Yesterday, Cisco announced that it would be closing down its Flip camera operations as part of an effort to refocus on the company’s core business. Cisco bought Flip a mere two years ago and quickly made it the most recognizable brand of consumer HD video cameras. Suddenly, every Tom, Dick and Harry (and Mary, too) could record their kids, vacations and random acts of police brutality in 720p HD video. Travelers embraced the Flip because it was small, had no extra components to pack and allowed them to record their trips in stunning HD. Well, stunning assuming that the conditions were perfect (read: well lit and no background noise). However, as more and more smartphones and consumer cameras added HD video capabilities, the idea of having a second video device quickly became archaic. Why tote around a Flip when your DSLR, point and shoot or, heck, even your phone can do the exact same thing? And, with one simple press release yesterday, Cisco pulled the plug on the Flip. It burned hot, it burned quickly and now it’s gone. But, does anyone care?I own a Flip. Many of the videos that I have recorded for Gadling were made using the Flip. However, I always recognized and bemoaned the tiny camera’s limitations. The editing software that was bundled with the Flip was useless. I always deferred to iMovie and, more recently, Final Cut Pro. The internal microphone on the Flip was abysmal. It required you to be uncomfortably close to the camera or to speak in an unnaturally high volume. The lack of a port for an external microphone was an issue that users complained about from the Flip’s inception. The Flip also necessitated optimal lighting conditions to record anything even close to watchable.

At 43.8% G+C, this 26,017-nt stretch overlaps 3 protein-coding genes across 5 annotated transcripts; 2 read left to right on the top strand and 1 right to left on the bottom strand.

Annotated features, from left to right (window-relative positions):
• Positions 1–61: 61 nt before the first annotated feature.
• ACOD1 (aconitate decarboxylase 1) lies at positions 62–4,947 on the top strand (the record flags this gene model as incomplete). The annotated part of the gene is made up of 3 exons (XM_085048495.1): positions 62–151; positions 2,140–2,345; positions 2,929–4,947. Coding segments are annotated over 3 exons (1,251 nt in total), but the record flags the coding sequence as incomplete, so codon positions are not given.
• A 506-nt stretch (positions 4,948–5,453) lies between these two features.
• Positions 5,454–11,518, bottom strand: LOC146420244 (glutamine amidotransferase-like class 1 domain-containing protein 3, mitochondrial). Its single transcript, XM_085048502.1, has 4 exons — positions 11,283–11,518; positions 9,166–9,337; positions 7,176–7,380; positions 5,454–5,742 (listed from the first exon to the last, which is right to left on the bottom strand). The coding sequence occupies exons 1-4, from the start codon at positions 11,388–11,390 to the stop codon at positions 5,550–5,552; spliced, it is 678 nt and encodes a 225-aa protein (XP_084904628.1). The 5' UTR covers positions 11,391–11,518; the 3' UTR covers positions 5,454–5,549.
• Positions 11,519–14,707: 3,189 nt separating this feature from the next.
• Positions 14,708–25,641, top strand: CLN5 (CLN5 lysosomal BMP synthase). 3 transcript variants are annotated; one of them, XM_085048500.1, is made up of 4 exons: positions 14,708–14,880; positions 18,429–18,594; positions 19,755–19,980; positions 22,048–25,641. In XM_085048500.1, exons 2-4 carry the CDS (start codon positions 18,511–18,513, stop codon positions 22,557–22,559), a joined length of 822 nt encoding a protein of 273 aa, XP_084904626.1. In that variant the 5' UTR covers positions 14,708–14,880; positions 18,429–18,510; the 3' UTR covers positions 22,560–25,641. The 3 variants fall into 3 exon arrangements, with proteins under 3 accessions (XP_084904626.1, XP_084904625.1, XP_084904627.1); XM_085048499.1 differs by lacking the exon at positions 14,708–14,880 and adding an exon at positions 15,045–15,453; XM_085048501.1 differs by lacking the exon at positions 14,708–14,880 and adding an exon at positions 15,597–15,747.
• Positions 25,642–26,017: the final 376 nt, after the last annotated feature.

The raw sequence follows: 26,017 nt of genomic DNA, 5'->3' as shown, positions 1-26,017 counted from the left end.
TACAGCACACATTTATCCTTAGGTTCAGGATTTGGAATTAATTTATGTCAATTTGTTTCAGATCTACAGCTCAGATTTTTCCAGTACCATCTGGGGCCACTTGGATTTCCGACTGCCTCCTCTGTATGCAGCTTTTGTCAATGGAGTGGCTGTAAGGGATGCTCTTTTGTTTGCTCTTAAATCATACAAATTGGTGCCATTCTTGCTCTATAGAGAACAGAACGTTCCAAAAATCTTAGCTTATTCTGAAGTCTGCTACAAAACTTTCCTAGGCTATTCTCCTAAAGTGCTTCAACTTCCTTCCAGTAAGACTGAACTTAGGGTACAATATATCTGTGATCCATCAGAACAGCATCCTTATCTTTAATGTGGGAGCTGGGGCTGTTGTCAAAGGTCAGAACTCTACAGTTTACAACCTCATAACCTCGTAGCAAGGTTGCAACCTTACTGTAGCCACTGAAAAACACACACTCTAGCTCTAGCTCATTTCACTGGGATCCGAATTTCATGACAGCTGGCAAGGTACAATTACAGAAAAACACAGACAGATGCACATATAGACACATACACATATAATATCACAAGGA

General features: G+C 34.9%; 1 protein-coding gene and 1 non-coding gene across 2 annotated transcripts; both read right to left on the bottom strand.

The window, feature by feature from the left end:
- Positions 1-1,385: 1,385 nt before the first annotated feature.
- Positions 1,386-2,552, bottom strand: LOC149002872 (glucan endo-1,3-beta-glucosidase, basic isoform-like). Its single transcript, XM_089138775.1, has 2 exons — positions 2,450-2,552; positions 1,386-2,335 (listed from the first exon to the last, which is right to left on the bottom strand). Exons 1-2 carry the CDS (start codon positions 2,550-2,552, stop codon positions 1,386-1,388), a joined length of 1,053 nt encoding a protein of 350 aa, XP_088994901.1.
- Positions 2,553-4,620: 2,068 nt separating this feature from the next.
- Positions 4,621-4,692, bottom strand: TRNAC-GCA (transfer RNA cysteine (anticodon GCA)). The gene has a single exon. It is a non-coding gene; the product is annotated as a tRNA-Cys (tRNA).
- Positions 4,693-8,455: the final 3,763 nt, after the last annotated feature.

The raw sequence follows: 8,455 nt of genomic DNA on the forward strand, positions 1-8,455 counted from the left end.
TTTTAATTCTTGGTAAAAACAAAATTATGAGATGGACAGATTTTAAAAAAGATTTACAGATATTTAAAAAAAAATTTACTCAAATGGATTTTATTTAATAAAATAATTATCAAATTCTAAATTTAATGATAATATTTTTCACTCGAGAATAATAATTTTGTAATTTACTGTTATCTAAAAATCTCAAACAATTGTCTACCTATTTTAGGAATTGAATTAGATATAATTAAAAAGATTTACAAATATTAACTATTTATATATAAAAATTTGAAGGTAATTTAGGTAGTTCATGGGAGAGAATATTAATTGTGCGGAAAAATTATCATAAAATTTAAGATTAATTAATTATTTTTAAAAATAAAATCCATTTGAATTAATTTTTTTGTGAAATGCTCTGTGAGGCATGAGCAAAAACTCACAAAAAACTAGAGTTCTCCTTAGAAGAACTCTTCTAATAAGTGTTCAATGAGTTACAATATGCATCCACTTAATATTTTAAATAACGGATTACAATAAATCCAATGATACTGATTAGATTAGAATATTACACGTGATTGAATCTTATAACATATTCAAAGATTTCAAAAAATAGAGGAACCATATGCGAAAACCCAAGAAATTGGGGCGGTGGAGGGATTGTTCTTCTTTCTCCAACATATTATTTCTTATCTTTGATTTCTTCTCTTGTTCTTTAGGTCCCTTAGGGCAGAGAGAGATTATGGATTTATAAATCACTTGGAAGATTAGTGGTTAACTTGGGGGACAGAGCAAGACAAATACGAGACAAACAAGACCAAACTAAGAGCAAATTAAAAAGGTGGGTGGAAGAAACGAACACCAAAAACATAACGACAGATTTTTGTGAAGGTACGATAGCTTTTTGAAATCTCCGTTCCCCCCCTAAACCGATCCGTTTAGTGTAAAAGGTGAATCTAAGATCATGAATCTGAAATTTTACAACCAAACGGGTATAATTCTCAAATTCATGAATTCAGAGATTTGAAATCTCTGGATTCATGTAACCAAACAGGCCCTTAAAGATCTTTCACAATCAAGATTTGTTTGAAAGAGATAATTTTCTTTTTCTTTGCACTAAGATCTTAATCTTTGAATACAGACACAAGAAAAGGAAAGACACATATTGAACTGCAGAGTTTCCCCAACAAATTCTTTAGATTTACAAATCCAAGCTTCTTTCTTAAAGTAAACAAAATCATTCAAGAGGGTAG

All of that said, for your average traveler, the Flip was a revelation. When the conditions were right, consumers could record lasting memories in a quality never before imaginable to anyone other than professional videographers. The Flip was affordable, tiny and simple to operate. Sadly, it never evolved while other segments of the technology market surpassed it.

If you’re looking to point fingers in the death of the Flip (and don’t feel like blaming it entirely on Cisco’s poor management of the brand), look no further than the iPhone 4. Apple put an HD camcorder inside its already popular smartphone and showed that merging all of your key portable devices did not require sacrificing any single one of them (except for maybe call quality in New York City, Chicago, San Francisco…but that’s another story). Now, Android phones have HD, consumers are more comfortable upgrading to DSLR cameras that shoot HD and many point and shoots, including the popular Canon S95, put HD video in the palms of people’s hands. And since travelers rarely want to carry extra gear, the Flip, that simple unitasker, is no longer necessary.